Why Chouhan's rollback of a decision on liquor sale is important for the BJP

Though the Congress also has had great affinity for liquor mafiosi, it jumped at the opportunity of alleging a secret understanding between the BJP and the liquor barons.

Chandrakant Naidu January 12, 2014 15:31:14 IST
Why Chouhan's rollback of a decision on liquor sale is important for the BJP

Back- to- back elections can freeze the convictions of political parties. Just before the elections for Madhya Pradesh Assembly the BJP’s populist announcements included rice and wheat and salt at Rs 1/kg to the poor. The state government proudly announced that people could run their households for a month on just two days’ wages.

Why Chouhans rollback of a decision on liquor sale is important for the BJP

Shivraj Singh Chouhan. AFP

Senior leaders including former chief minister Kailash Joshi warned the party against the perils -- a social crisis in the villages. Despite realising that many beneficiaries of the government’s magnanimity were bartering away cheaper grains for alcohol, the government stuck to the promise. On being sworn in for the third time in succession Chief Minister Shivraj Singh impressed his party leaders and public by signing the order for the cheaper grains right on the dais. On the same occasion he reiterated the government’s resolve against allowing new liquor vends in the state.
The government tripped over its resolution in just three weeks. When the cabinet cleared Chouhan’s proposal to allow sale of Indian made foreign liquor (IMFL) through 250 country liquor vends, several eyebrows went up in unison. Sobriety was, however, restored in just two days after retribution from within the party and from the opposition. Chouhan told the media that his heart prevailed over his head and forced him to rescind the decision.

During the cabinet meeting three ministers Gopal Bhargav, Babulal Gaur, Gaurishankar Shejwar dissented. Other senior leaders like former chief minister Uma Bharati, former union minister Prahlad Patel who also runs anti-addiction programmes and Maya Singh, who left the Parliament to join the state assembly, also spoke up against the decision. Chouhan overruled all those objections. Chouhan found himself isolated over his argument that the change in policy could fetch an additional excise revenue between Rs 150 and 200 crore.

He had his cheerleaders. Urban development minister Kailash Vijayvargiya said opening up IMFL sales in the villages would check casualties from spurious liquor. Even more brazen was Industries and Commerce minister Yashodhara Raje who said since the Centre was not extending enough funds to the state Chouhan was justified in generating funds for the state’s development.

Though the Congress also has had great affinity for liquor mafiosi, it jumped at the opportunity of alleging a secret understanding between the BJP and the liquor barons.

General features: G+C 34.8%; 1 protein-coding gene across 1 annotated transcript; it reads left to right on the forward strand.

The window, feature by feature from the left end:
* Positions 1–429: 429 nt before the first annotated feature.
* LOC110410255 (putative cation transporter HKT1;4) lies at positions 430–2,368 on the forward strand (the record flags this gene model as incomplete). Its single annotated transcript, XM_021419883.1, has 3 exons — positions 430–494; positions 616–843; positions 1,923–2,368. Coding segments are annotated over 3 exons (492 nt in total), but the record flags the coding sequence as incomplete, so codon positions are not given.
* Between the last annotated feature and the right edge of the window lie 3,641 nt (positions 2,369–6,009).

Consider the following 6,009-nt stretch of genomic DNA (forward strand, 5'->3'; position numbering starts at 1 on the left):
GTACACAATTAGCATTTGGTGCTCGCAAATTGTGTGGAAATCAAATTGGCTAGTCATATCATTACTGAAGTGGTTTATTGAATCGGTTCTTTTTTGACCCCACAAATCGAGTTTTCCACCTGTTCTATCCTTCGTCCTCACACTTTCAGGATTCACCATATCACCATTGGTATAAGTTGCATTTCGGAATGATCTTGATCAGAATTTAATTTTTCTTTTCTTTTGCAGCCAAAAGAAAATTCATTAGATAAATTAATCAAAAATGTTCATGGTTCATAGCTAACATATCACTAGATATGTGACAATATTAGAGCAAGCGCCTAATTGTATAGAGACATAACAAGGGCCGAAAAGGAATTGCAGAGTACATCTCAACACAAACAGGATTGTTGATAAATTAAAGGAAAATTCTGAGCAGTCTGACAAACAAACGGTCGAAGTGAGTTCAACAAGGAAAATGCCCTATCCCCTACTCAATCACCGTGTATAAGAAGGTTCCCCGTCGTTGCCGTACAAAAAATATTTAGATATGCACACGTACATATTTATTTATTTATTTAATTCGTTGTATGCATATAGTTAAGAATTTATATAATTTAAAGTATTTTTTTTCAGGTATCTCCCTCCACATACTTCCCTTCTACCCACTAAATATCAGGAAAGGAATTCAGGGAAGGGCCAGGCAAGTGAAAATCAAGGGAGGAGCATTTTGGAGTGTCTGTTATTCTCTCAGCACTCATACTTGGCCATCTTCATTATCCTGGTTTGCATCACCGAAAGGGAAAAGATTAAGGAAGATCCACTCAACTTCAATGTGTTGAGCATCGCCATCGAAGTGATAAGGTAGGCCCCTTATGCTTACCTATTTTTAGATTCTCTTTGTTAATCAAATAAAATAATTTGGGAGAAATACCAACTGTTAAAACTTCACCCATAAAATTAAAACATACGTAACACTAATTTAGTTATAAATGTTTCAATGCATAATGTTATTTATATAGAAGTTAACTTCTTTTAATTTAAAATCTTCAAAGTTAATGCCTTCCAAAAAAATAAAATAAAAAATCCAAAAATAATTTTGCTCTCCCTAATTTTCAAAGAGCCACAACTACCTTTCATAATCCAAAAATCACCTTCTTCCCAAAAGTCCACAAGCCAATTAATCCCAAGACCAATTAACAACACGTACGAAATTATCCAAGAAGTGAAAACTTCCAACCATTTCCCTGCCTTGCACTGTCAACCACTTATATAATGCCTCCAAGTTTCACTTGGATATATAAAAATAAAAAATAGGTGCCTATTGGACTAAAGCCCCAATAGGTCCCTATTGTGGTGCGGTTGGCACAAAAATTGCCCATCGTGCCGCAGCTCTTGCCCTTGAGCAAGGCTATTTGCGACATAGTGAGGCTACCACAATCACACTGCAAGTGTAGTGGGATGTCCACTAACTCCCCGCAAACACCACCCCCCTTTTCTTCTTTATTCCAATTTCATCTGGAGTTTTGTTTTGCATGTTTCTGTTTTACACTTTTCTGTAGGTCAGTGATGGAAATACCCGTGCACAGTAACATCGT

"In the last five years, the BJP regime gave fresh licenses to 250 country liquor shops. Now suddenly, it has opened the door for IMFL companies to sell their products through country liquor shops throughout the state, '' said a spokesperson of the Congress.

One hasn’t seen Chouhan roll back decisions in such hurry over criticism by others -- least from the Congress. But he found himself cramped as the RSS representatives put their foot down and forced the government to rethink over the decision during the party’s state executive meeting. The parent organisation was not averse to the idea of revenue generation, but it didn’t want the party being questioned over moral issues during the Lok Sabha elections a couple of months later.

So heady is the whiff of lucre from liquor that very few governments can walk straight on sniffing it. In an earlier stint under Chouhan’s mentor, Sundarlal Patwa in the 1990s, the BJP had faced a similar embarrassment after allowing liquor contractors a foothold in the tribal regions of Madhya Pradesh. The tribes who hitherto brewed their own liquor were forced to buy it from contractors. Accompanied by police and excise officials the liquor contractors harassed the tribal population in Sarguja, Bastar and regions bordering Orissa forcing them to buy liquor at 400 per cent higher price. This led to lot of violence in the area. Having invested large money the contractors would stop at nothing to recover their money. The BJP ended up paying for it in the subsequent elections and the Naxalites seized the opportunity to consolidate their presence in Bastar. The Patwa government had taken the measure ostensibly to check alcoholism among tribal population.

Chouhan’s change of heart seems to have prevented an ugly controversy and silenced the opposition for now. Voices from within the party like that of Prahlad Patel have for long advised the government against turning the voters into lotus eaters.

 

 

 

 

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